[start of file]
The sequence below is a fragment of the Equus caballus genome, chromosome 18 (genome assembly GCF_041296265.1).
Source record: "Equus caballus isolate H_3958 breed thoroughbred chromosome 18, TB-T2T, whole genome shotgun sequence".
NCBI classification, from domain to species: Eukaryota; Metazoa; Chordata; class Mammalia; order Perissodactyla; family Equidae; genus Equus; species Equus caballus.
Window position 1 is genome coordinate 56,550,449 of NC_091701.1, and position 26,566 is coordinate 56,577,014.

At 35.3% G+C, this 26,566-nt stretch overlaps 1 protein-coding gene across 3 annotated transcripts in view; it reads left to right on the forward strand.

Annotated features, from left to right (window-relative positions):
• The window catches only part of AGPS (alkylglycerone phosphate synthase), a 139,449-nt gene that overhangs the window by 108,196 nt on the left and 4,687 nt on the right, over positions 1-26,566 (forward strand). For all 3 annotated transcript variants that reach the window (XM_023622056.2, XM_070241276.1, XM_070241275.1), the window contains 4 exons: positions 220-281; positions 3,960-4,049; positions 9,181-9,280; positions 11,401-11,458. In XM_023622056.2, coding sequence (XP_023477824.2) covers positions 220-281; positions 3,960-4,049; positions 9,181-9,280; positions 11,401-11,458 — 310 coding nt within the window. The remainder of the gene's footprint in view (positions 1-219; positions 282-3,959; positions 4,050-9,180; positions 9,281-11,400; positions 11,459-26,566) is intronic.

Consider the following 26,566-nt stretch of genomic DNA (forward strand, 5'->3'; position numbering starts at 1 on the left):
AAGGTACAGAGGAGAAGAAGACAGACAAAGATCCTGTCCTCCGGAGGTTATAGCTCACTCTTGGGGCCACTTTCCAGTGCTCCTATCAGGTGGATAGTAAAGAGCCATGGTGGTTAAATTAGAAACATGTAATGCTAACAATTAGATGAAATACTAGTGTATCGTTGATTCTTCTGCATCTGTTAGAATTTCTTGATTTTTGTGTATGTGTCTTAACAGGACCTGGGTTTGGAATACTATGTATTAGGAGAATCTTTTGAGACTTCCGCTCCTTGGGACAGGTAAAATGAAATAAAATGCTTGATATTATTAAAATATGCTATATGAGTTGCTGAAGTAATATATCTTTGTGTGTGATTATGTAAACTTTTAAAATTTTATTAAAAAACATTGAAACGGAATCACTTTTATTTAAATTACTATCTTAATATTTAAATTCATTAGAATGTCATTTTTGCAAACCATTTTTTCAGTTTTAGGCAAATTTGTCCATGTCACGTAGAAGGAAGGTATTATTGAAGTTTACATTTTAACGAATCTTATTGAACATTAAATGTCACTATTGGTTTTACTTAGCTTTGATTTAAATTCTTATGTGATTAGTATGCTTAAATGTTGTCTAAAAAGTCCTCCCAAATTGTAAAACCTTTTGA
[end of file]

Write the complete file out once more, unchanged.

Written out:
The sequence below is a fragment of the Equus caballus genome, chromosome 18 (genome assembly GCF_041296265.1).
Source record: "Equus caballus isolate H_3958 breed thoroughbred chromosome 18, TB-T2T, whole genome shotgun sequence".
NCBI classification, from domain to species: Eukaryota; Metazoa; Chordata; class Mammalia; order Perissodactyla; family Equidae; genus Equus; species Equus caballus.
Window position 1 is genome coordinate 56,550,449 of NC_091701.1, and position 26,566 is coordinate 56,577,014.

At 35.3% G+C, this 26,566-nt stretch overlaps 1 protein-coding gene across 3 annotated transcripts in view; it reads left to right on the forward strand.

Annotated features, from left to right (window-relative positions):
• The window catches only part of AGPS (alkylglycerone phosphate synthase), a 139,449-nt gene that overhangs the window by 108,196 nt on the left and 4,687 nt on the right, over positions 1-26,566 (forward strand). For all 3 annotated transcript variants that reach the window (XM_023622056.2, XM_070241276.1, XM_070241275.1), the window contains 4 exons: positions 220-281; positions 3,960-4,049; positions 9,181-9,280; positions 11,401-11,458. In XM_023622056.2, coding sequence (XP_023477824.2) covers positions 220-281; positions 3,960-4,049; positions 9,181-9,280; positions 11,401-11,458 — 310 coding nt within the window. The remainder of the gene's footprint in view (positions 1-219; positions 282-3,959; positions 4,050-9,180; positions 9,281-11,400; positions 11,459-26,566) is intronic.

Consider the following 26,566-nt stretch of genomic DNA (forward strand, 5'->3'; position numbering starts at 1 on the left):
AAGGTACAGAGGAGAAGAAGACAGACAAAGATCCTGTCCTCCGGAGGTTATAGCTCACTCTTGGGGCCACTTTCCAGTGCTCCTATCAGGTGGATAGTAAAGAGCCATGGTGGTTAAATTAGAAACATGTAATGCTAACAATTAGATGAAATACTAGTGTATCGTTGATTCTTCTGCATCTGTTAGAATTTCTTGATTTTTGTGTATGTGTCTTAACAGGACCTGGGTTTGGAATACTATGTATTAGGAGAATCTTTTGAGACTTCCGCTCCTTGGGACAGGTAAAATGAAATAAAATGCTTGATATTATTAAAATATGCTATATGAGTTGCTGAAGTAATATATCTTTGTGTGTGATTATGTAAACTTTTAAAATTTTATTAAAAAACATTGAAACGGAATCACTTTTATTTAAATTACTATCTTAATATTTAAATTCATTAGAATGTCATTTTTGCAAACCATTTTTTCAGTTTTAGGCAAATTTGTCCATGTCACGTAGAAGGAAGGTATTATTGAAGTTTACATTTTAACGAATCTTATTGAACATTAAATGTCACTATTGGTTTTACTTAGCTTTGATTTAAATTCTTATGTGATTAGTATGCTTAAATGTTGTCTAAAAAGTCCTCCCAAATTGTAAAACCTTTTGA